Following the mass adoption of working from home, employers quickly shifted their focus to the mental health and wellbeing of employees. Throughout the pandemic, we’ve seen employers use various strategies, from video conferencing for regular team meetings to more informal team communication, all in attempt to try and minimize feelings of isolation and disconnectedness. They also encouraged staff to maintain regular hours, take breaks, exercise and eat well to help preserve their wellbeing.
With this increase in mental health and wellbeing awareness, has come greater compassion in our workplaces. Many managers lead teams of people who were, and continue to be, going through difficult challenges. Consequently, they’ve developed a more empathetic approach to their management style. For example, in 2020 some employees suddenly found themselves with additional caring duties or home-schooling responsibilities, while also balancing their work demands. To effectively support and guide employees facing such tests in their lives, it was quickly recognized that compassion was a key factor.
Not only that, but the remote way in which we’ve been working this year has forced us all to adopt a new level of empathy for our colleagues and their personal circumstances – after all, we’ve been given a virtual window into their personal lives. This has led us to become even more tolerant and compassionate than before.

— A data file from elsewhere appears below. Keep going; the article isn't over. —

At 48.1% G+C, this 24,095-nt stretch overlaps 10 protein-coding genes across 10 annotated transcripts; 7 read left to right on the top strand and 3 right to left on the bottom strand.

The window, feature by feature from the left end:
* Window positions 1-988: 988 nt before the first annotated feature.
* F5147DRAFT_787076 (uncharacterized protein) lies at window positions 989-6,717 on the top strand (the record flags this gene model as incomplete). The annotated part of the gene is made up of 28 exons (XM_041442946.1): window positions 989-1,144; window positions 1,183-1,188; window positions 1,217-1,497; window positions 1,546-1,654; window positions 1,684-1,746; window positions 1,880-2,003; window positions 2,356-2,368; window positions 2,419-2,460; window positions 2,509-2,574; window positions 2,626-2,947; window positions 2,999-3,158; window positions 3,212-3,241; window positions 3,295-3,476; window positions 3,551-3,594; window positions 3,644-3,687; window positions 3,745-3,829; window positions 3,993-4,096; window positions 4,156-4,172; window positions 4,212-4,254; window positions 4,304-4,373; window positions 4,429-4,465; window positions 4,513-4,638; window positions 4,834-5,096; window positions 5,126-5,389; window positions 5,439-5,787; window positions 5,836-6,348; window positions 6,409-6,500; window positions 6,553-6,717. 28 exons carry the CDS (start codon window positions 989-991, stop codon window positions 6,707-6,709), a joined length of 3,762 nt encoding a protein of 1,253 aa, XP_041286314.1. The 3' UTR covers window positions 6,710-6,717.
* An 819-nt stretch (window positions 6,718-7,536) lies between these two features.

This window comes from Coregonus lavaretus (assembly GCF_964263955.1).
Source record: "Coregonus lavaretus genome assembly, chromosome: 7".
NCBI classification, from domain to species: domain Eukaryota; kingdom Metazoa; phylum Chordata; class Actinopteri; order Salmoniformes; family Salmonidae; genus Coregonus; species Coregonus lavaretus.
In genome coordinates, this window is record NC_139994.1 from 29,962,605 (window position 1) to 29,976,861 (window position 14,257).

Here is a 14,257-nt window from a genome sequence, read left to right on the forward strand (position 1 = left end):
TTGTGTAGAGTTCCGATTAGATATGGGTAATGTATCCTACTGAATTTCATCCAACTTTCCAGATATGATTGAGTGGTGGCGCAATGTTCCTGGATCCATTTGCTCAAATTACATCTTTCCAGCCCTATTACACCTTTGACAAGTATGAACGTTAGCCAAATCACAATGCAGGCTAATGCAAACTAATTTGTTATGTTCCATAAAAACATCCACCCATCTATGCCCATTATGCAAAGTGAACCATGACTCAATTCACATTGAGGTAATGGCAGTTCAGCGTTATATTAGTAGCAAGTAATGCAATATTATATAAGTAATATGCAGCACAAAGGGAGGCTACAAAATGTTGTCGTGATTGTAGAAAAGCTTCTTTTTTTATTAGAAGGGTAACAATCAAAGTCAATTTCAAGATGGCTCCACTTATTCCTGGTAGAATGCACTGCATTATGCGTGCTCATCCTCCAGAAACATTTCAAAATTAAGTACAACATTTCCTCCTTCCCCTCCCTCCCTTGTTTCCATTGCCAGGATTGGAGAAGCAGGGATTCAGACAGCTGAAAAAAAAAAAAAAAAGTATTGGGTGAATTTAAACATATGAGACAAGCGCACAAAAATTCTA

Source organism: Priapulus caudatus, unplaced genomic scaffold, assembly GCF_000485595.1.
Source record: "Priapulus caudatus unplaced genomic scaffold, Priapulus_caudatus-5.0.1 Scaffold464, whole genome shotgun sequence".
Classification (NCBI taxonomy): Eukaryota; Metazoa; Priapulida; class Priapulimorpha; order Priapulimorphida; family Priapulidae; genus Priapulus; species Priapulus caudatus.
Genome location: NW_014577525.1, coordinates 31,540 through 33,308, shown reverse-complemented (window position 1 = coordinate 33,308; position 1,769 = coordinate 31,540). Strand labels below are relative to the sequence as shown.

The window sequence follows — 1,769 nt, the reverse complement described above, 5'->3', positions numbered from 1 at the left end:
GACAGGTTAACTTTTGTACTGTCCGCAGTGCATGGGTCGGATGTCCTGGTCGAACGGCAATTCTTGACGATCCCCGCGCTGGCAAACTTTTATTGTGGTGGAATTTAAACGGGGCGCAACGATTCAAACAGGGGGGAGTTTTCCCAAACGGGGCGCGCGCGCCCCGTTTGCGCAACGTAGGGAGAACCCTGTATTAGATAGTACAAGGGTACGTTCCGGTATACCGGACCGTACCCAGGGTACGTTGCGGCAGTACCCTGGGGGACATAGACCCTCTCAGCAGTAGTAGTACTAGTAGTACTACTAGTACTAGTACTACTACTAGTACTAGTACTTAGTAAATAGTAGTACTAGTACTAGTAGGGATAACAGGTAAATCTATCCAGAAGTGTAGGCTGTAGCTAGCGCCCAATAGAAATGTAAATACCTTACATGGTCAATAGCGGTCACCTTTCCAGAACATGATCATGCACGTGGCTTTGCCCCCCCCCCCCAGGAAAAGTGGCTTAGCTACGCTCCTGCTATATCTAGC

This is something that, we hope, will remain with us all in the new era of work. After all, even if we are already back in the office, we certainly have a new appreciation of our colleagues and their personal situations.
The challenges, changes and disruption we’ve faced in 2020 forced us to think and work more creatively, even when finding solutions to everyday problems in the workplace. Your own organization may have been forced to shift its entire business model, for example, or explore new or alternative products and services. Or perhaps individuals in your workplace took on new tasks and responsibilities.
No matter the circumstances for you and your organization, it’s clear that we’ve all had to employ greater creative thinking in 2020 than we needed to in our pre-crisis lives. For many, it’s this creative process that’s helped businesses remain afloat and chart their way to recovery and back to growth. We’ve certainly been pushed to devise new strategies and techniques relevant to the new situations and priorities we found ourselves in this year. Moving forward, we believe that continuing to embrace our creativity will help improve problem solving, innovation, productivity and morale.